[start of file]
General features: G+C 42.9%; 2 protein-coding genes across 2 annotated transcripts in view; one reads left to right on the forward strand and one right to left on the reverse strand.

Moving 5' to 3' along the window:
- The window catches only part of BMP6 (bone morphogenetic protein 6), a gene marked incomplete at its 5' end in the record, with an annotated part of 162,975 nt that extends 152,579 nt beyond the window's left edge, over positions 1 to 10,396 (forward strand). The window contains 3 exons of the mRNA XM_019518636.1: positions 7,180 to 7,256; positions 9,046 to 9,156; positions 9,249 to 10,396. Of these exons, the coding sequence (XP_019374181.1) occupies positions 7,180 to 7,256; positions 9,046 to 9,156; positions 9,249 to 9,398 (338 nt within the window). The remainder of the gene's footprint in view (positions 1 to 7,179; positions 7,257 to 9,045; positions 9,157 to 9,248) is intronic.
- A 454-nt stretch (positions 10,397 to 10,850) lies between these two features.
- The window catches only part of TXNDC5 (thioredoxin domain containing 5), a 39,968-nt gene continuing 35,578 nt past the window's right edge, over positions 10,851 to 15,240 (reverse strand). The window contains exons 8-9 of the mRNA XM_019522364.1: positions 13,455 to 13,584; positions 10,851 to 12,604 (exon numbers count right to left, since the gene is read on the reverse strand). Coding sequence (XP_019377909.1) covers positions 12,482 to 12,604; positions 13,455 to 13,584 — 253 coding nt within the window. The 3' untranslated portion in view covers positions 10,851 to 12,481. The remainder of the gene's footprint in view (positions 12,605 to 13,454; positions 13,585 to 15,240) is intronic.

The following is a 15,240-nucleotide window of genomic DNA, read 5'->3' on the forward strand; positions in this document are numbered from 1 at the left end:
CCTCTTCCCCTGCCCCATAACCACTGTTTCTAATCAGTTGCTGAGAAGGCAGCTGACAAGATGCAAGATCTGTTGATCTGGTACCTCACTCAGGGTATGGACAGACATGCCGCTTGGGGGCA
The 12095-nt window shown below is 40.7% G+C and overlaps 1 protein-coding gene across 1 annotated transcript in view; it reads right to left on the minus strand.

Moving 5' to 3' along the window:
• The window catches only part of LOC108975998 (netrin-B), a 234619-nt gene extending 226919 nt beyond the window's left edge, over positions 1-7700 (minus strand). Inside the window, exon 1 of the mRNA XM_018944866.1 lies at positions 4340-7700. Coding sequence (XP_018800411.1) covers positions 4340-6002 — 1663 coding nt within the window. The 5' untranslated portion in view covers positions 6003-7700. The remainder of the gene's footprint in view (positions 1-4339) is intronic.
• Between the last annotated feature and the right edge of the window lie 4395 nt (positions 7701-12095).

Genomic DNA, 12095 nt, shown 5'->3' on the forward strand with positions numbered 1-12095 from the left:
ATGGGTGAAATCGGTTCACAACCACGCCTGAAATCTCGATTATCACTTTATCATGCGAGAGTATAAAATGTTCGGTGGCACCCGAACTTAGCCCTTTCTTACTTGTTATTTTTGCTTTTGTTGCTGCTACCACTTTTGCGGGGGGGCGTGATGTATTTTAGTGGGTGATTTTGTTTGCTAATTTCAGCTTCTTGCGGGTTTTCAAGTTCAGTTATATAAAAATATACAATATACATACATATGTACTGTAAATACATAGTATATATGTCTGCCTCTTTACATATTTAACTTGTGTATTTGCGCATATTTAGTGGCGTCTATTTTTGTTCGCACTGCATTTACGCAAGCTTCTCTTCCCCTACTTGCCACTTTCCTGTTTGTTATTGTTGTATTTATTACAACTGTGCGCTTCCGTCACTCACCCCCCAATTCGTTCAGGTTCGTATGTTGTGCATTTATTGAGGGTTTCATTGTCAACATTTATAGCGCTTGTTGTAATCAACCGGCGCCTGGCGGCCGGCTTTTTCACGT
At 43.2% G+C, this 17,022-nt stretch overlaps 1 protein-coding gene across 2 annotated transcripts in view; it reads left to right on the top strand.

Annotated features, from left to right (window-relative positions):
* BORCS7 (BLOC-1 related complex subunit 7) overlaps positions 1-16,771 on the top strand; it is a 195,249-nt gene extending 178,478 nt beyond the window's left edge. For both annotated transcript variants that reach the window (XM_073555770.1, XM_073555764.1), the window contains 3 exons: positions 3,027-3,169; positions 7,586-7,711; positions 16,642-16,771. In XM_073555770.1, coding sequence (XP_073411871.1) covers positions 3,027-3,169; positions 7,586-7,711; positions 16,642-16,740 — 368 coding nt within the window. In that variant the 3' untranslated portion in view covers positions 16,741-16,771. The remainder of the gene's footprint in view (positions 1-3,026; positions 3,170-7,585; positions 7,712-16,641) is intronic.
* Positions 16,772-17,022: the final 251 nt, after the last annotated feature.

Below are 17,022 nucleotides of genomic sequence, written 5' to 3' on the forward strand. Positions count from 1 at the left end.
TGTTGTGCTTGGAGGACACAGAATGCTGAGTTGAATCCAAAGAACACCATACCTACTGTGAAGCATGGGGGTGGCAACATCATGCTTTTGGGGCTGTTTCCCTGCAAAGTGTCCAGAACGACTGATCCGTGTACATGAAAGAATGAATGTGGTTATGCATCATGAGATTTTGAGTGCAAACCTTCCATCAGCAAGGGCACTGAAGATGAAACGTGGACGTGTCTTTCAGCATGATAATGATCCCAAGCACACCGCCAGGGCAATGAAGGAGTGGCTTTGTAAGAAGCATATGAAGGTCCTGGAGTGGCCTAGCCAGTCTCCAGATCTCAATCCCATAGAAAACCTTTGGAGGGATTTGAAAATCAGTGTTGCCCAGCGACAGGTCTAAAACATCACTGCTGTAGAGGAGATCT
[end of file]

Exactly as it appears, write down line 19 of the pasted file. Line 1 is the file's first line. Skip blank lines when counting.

TGTTGTGCTTGGAGGACACAGAATGCTGAGTTGAATCCAAAGAACACCATACCTACTGTGAAGCATGGGGGTGGCAACATCATGCTTTTGGGGCTGTTTCCCTGCAAAGTGTCCAGAACGACTGATCCGTGTACATGAAAGAATGAATGTGGTTATGCATCATGAGATTTTGAGTGCAAACCTTCCATCAGCAAGGGCACTGAAGATGAAACGTGGACGTGTCTTTCAGCATGATAATGATCCCAAGCACACCGCCAGGGCAATGAAGGAGTGGCTTTGTAAGAAGCATATGAAGGTCCTGGAGTGGCCTAGCCAGTCTCCAGATCTCAATCCCATAGAAAACCTTTGGAGGGATTTGAAAATCAGTGTTGCCCAGCGACAGGTCTAAAACATCACTGCTGTAGAGGAGATCT